Ask a Carmelite: “Does this mean I’ve lost my faith?”

ask-a-carmelite-logo-5-w480x201

Dear Sister,

“Sometimes I struggle in understanding God or some of the teachings of the Church.  Does this mean I’ve lost my faith?   How does one lose faith?   Can faith be restored if it has been lost?”

Dear Friend,

If understanding certain aspects of the Faith is a struggle you are certainly not alone. As a matter of fact, you are in very good company indeed! Blessed John Henry Newman’s “Ten thousand difficulties do not make one doubt” has become quite famous, and follows faithfully in the tradition of spiritual and intellectual giants of the Faith no less than St. Anselm whose motto was “faith seeking understanding” – which is to say, any genuine belief in God, or even a desire to believe in God, will necessarily seek a deeper knowledge of God.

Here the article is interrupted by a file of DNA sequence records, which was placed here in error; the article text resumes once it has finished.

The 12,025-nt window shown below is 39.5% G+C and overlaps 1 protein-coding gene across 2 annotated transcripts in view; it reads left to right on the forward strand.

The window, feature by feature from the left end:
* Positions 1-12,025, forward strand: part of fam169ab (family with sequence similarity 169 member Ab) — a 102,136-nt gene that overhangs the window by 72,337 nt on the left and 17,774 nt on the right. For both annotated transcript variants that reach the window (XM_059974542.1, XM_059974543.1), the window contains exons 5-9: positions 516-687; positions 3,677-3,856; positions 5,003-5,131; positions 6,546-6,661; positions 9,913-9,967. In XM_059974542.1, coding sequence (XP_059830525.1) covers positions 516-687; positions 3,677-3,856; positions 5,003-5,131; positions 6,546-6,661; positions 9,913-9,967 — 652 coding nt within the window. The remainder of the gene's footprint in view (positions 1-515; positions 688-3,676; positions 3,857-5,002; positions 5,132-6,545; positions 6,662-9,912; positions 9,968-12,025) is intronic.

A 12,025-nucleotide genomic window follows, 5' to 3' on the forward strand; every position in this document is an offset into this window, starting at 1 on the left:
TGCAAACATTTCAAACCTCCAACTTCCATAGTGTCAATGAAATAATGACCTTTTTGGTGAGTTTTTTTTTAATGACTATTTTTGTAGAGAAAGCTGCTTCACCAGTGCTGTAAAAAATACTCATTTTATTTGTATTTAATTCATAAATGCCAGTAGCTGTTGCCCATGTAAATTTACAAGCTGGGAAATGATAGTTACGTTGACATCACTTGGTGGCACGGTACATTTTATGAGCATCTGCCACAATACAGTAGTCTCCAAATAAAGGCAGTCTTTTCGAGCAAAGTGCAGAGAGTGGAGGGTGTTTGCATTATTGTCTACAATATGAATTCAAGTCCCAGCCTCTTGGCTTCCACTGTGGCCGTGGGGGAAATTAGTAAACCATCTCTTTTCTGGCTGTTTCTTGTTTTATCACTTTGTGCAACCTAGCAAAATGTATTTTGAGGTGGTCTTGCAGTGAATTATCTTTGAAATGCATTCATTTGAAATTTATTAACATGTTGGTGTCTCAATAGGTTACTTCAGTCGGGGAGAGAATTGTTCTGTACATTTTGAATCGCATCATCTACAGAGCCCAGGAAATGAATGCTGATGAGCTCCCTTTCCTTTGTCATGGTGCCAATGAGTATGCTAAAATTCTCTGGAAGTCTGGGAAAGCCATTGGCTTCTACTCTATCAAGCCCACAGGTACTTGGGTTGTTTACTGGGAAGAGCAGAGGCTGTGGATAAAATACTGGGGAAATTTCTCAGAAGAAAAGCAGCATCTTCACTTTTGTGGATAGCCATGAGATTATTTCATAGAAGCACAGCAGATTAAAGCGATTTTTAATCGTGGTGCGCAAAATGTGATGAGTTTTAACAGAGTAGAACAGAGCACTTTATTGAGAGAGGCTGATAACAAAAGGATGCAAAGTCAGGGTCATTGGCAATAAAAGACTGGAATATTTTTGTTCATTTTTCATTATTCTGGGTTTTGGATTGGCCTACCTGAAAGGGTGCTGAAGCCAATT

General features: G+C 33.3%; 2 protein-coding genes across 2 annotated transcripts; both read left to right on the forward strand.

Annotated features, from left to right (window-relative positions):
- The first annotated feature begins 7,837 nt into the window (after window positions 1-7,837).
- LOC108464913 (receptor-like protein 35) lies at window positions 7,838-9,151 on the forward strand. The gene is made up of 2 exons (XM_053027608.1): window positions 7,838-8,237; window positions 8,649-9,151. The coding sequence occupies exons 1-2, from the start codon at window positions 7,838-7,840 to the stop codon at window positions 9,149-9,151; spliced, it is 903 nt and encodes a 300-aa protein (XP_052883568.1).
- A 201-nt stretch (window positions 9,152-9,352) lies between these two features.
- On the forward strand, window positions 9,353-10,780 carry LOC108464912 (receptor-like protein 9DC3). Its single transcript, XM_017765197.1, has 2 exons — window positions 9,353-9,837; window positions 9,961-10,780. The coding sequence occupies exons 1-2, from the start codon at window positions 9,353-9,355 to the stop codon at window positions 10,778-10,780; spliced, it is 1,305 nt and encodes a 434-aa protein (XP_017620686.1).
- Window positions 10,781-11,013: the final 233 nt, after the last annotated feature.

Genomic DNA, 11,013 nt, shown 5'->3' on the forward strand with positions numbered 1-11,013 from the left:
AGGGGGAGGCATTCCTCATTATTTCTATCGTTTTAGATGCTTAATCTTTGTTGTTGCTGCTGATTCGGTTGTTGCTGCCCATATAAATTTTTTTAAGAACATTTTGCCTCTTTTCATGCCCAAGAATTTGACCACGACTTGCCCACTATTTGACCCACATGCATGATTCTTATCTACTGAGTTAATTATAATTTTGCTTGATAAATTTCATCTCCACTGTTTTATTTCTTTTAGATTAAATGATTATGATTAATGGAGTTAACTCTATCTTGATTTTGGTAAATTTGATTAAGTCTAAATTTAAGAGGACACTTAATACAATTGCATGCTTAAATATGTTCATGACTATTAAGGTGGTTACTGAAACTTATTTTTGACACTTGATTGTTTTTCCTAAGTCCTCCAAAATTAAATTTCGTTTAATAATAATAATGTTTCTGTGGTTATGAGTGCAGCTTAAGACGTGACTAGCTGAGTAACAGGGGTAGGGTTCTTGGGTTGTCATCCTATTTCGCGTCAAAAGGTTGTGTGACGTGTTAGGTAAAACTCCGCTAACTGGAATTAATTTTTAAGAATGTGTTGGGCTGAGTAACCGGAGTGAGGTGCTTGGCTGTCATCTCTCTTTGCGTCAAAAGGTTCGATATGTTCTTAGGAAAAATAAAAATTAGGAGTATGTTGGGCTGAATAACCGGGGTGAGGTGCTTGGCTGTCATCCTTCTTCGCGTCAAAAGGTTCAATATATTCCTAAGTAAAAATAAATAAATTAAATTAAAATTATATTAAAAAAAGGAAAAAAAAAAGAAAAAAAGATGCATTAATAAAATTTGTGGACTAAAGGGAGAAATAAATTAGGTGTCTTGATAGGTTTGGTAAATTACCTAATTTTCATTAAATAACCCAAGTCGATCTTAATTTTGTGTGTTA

Let me present a few ideas that may be helpful at least when considered in relation to one another.

As small children we learn to understand things largely by imagining them. The pictures we form ‘in our heads’ serve to demonstrate to our understanding ‘how things work’ or what a thing is ‘like’. The time comes however when our mental picturing making ability is no longer adequate to deal with more and more complex ideas. Imagining how “2 dots plus 2 dots make 4 dots” is very easy to mentally picture, and being able to picture the equation satisfies our understanding. But how about 734 dots plus 388 dots? You learn how ‘to do the math’ – but you can’t picture it accurately anymore. When our minds are asked to deal with the abstract or the spiritual our imaginative powers are only that – our imaginings.